Why skills diversity is the backbone of Canada’s immigration system

Left, Chef Blaine Prince of Nisichawayasihk Cree Nation trains aspiring cooks at the Keeyask Manitoba Hydro site. The program is supported by Sodexo, in partnership with provincial government, and provides Indigenous students on-site learning opportunities to obtain their Red Seal Chef certification. Right, Anna-Karina Tabuñar, Sodexo Canada’s director corporate affairs, was recently recognized with the Community Leader Award at the annual Celebration of People Gala in Ottawa.  SODEXO CANADA

Left, Chef Blaine Prince of Nisichawayasihk Cree Nation trains aspiring cooks at the Keeyask Manitoba Hydro site. The program is supported by Sodexo, in partnership with provincial government, and provides Indigenous students on-site learning opportunities to obtain their Red Seal Chef certification. Right, Anna-Karina Tabuñar, Sodexo Canada’s director corporate affairs, was recently recognized with the Community Leader Award at the annual Celebration of People Gala in Ottawa. SODEXO CANADA

Anila Lee Yuen, president and CEO of Centre for Newcomers (CFN) in Calgary, Alberta, has a reminder for all Canadians: “Unless you are Indigenous, at some point in history your family arrived as immigrants; immigration and newcomers are extremely important to Canada.” 

Ms. Lee Yuen says skills diversity is the backbone of Canada’s current immigration system, where the Economic Classification favours those with diverse employment skills. 

CFN and other settlement agencies across the country offer employment services to newcomers, including training on Canadian workplace culture, advanced English language support and bridging programs for people who want to transition their careers, she says.

Ms. Lee Yuen also points to research that reveals a “pronounced diversity dividend.” Bessma Momani and Jillian Stirk’s Diversity Dividend report for the Centre for International Governance Innovation and the Pierre Elliott Trudeau Foundation found a one per cent increase in ethnocultural diversity was associated with an average 2.4 per cent increase in revenue across the 7,900 workplaces surveyed.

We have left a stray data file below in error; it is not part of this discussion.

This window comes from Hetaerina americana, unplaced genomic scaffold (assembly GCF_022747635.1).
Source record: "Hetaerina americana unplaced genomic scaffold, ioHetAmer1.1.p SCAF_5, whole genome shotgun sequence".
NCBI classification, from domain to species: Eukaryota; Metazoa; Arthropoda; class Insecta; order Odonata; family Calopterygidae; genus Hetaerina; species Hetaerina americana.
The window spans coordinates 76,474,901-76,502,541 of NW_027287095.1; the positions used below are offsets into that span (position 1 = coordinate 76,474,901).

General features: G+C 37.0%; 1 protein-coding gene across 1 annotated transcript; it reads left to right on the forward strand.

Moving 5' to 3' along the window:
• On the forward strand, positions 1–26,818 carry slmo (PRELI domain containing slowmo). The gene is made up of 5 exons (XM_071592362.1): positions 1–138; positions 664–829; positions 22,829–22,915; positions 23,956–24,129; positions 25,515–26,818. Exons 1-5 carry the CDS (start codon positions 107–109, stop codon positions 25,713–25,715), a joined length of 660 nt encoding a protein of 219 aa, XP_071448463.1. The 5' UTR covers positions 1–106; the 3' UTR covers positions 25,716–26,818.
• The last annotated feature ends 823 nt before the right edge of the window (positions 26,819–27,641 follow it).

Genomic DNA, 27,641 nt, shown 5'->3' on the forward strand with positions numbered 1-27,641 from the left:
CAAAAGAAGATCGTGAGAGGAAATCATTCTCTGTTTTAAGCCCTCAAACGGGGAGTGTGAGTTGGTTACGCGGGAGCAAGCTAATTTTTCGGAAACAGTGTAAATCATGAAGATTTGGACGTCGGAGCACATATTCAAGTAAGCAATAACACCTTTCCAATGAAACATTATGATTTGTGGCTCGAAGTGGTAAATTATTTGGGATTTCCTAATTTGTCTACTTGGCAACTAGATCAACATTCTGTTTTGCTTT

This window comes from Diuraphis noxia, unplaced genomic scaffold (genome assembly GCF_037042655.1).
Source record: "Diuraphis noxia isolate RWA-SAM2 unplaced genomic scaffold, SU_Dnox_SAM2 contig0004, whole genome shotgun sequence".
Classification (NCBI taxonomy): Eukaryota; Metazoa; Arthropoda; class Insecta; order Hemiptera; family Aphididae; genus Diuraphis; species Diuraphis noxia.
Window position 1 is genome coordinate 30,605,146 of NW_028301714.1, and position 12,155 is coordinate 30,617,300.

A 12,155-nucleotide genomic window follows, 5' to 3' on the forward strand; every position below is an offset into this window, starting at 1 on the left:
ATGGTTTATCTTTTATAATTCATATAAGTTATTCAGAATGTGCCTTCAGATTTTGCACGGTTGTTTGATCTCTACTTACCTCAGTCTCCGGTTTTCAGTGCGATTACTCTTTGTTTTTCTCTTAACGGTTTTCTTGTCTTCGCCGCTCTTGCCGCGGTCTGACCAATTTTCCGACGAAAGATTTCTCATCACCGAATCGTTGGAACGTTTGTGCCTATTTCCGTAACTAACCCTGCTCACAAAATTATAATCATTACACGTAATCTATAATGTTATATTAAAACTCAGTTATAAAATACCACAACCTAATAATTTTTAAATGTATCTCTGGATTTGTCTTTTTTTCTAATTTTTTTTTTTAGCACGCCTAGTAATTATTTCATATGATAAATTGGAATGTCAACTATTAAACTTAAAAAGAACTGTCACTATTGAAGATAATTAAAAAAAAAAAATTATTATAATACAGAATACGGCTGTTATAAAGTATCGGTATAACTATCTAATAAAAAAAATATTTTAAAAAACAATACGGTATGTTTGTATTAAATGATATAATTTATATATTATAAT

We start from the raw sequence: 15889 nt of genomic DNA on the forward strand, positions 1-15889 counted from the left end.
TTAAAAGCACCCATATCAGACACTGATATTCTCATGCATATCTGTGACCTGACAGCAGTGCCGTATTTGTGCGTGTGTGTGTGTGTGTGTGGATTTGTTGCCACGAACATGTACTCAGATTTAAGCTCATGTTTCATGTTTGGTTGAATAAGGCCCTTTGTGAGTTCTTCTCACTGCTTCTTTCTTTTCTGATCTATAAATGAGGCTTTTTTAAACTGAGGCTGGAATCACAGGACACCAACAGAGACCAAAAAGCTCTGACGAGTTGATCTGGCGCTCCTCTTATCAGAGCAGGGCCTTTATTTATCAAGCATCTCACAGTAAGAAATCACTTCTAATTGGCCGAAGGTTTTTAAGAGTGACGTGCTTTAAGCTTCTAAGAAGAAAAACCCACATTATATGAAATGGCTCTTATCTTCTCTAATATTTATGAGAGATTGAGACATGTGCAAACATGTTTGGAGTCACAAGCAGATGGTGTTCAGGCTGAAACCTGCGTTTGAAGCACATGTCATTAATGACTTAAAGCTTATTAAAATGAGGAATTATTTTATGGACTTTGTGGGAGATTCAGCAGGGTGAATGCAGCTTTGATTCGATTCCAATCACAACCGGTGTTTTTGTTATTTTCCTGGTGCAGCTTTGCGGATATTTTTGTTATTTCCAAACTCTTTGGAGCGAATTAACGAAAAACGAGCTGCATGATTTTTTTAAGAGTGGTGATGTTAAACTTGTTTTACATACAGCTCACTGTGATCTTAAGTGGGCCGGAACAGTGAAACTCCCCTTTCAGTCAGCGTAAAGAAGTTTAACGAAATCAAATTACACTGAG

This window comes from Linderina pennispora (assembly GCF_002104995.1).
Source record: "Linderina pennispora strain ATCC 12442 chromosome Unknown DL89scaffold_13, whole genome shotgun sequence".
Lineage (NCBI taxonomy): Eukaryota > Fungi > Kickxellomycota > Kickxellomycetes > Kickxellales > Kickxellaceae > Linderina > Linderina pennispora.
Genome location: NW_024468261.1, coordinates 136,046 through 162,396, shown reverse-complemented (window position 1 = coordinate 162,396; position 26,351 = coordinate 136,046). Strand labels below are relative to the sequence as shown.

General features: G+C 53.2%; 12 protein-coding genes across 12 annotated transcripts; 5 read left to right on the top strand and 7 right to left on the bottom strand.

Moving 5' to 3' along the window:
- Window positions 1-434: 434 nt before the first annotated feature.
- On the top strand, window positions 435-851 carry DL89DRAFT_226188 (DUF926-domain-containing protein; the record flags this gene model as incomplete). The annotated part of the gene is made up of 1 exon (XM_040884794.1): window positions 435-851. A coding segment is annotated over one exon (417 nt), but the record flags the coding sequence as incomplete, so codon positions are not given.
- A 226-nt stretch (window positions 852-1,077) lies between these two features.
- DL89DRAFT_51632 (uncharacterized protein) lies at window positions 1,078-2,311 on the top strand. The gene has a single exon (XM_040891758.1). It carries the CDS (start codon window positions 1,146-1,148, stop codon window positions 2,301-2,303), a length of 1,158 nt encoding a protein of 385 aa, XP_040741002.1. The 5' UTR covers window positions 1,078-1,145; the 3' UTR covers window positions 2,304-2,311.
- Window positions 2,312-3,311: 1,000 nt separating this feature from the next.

In addition to the economic benefits of newcomers succeeding in the workforce, finding meaningful employment makes newcomers feel included. 

“The business community can play an active role in being conveners of cross-cultural understanding, inclusion and diversity,” says Ms. Lee Yuen. “By actively hiring newcomers with the skill set for open positions, the business community does much to reduce conscious and unconscious bias in hiring, non-recognition of foreign credentials or international experience.”

The Conference Board of Canada’s (CBoC) 2018 report, Measuring Up: Benchmarking Diversity and Inclusion in Canadian Organizations, shows that while Canadian organizations indicated an intent to focus on inclusion efforts, the behaviours that go along with these intentions, such as providing development opportunities for members of diverse groups, were viewed as low priorities.

“Many Canadian organizations have woken up to the reality that a diverse and inclusive workforce is a competitive advantage. However, they are struggling with putting those intentions into practice in a systematic and disciplined way,” says Jane Cooper, CBoC senior research associate.

Based on survey results, the report reveals one-third of responding organizations had no special strategies to recruit a more diverse workforce, and one-third of respondents said they do not measure the results of their diversity and inclusion efforts.  

Food and facilities management company Sodexo Canada reports its diversity and inclusion policies result in a more engaged and stable workforce, and it has the data to prove it, says Anna-Karina Tabuñar, the company’s director corporate affairs.

“When the company does engagement surveys, the number one driver for employee engagement remains our actions in diversity and inclusion (D&I),” she says. “Our workforce feels more engaged in the work they do because of Sodexo’s D&I culture, the activities we encourage them to participate in, and our other community involvement.”

Ms. Tabuñar adds that Sodexo Canada is finding more and more that its actions in D&I are its market differentiator. 

“Our clients come to us, not only for the expertise on the over 100 services we can provide, but also to help them along their D&I journeys,” she says. “We see it, because we measure everything we do. Employee engagement goes up because of our D&I actions. In our global surveys that include sites around the world, they show stronger performance when we have gender-balanced teams.”

Sodexo considers its supply chains as an extension of those values.

“We feel very strongly that when we are able to hire and empower Indigenous businesses and communities, the rest of the country prospers,” says Ms. Tabuñar, adding that the company is a founding member of the Aboriginal Procurement Champions Group, a strategy of the Canadian Council for Aboriginal Business.

“We also know that when we do business with and give more business to small-medium enterprises and women-owned enterprises, they elevate their communities because they tend to invest back into the communities,” she adds.

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The business community can play an active role in being conveners of cross-cultural understanding, inclusion and diversity.
— Anila Lee Yuen, 
president and CEO of Centre for Newcomers

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Tanya Camp